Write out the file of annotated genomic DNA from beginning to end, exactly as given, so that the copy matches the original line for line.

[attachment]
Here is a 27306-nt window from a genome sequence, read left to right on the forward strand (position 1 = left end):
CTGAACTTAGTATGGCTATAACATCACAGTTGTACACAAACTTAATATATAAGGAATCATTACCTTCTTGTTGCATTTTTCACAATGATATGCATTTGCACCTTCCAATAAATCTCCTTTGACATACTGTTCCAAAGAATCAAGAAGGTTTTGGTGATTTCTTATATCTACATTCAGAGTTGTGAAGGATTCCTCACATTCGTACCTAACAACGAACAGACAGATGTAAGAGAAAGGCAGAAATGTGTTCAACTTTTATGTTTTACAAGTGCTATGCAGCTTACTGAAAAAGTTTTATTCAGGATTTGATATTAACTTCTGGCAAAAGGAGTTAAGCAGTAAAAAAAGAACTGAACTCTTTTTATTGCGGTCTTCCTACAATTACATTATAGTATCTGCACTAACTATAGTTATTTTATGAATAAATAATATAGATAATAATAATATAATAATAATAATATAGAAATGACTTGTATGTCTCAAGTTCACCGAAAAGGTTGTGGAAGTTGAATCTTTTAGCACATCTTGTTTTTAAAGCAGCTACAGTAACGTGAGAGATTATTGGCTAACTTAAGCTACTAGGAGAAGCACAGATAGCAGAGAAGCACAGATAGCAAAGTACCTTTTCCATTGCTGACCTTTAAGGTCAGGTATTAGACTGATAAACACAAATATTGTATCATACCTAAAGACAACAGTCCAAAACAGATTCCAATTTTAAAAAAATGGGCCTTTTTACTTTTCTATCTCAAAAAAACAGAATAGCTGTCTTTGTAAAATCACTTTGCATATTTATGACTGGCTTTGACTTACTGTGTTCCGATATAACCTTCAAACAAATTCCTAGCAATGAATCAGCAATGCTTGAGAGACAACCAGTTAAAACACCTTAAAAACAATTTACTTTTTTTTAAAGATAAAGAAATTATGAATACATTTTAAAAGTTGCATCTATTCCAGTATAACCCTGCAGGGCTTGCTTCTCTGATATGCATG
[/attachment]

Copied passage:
Here is a 27306-nt window from a genome sequence, read left to right on the forward strand (position 1 = left end):
CTGAACTTAGTATGGCTATAACATCACAGTTGTACACAAACTTAATATATAAGGAATCATTACCTTCTTGTTGCATTTTTCACAATGATATGCATTTGCACCTTCCAATAAATCTCCTTTGACATACTGTTCCAAAGAATCAAGAAGGTTTTGGTGATTTCTTATATCTACATTCAGAGTTGTGAAGGATTCCTCACATTCGTACCTAACAACGAACAGACAGATGTAAGAGAAAGGCAGAAATGTGTTCAACTTTTATGTTTTACAAGTGCTATGCAGCTTACTGAAAAAGTTTTATTCAGGATTTGATATTAACTTCTGGCAAAAGGAGTTAAGCAGTAAAAAAAGAACTGAACTCTTTTTATTGCGGTCTTCCTACAATTACATTATAGTATCTGCACTAACTATAGTTATTTTATGAATAAATAATATAGATAATAATAATATAATAATAATAATATAGAAATGACTTGTATGTCTCAAGTTCACCGAAAAGGTTGTGGAAGTTGAATCTTTTAGCACATCTTGTTTTTAAAGCAGCTACAGTAACGTGAGAGATTATTGGCTAACTTAAGCTACTAGGAGAAGCACAGATAGCAGAGAAGCACAGATAGCAAAGTACCTTTTCCATTGCTGACCTTTAAGGTCAGGTATTAGACTGATAAACACAAATATTGTATCATACCTAAAGACAACAGTCCAAAACAGATTCCAATTTTAAAAAAATGGGCCTTTTTACTTTTCTATCTCAAAAAAACAGAATAGCTGTCTTTGTAAAATCACTTTGCATATTTATGACTGGCTTTGACTTACTGTGTTCCGATATAACCTTCAAACAAATTCCTAGCAATGAATCAGCAATGCTTGAGAGACAACCAGTTAAAACACCTTAAAAACAATTTACTTTTTTTTAAAGATAAAGAAATTATGAATACATTTTAAAAGTTGCATCTATTCCAGTATAACCCTGCAGGGCTTGCTTCTCTGATATGCATG